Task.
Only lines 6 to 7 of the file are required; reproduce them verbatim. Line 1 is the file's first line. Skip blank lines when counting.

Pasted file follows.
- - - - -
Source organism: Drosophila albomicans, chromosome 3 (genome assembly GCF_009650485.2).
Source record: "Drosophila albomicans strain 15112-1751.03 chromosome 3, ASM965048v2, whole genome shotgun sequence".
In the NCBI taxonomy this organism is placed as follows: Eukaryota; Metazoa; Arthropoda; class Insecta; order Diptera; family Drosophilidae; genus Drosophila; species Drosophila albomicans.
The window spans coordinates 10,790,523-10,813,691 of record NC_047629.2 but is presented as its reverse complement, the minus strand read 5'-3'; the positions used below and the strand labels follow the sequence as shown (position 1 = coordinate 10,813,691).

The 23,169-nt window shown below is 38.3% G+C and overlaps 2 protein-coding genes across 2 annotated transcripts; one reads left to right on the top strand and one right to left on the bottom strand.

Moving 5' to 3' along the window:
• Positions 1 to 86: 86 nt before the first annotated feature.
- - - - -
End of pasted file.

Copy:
Moving 5' to 3' along the window:
• Positions 1 to 86: 86 nt before the first annotated feature.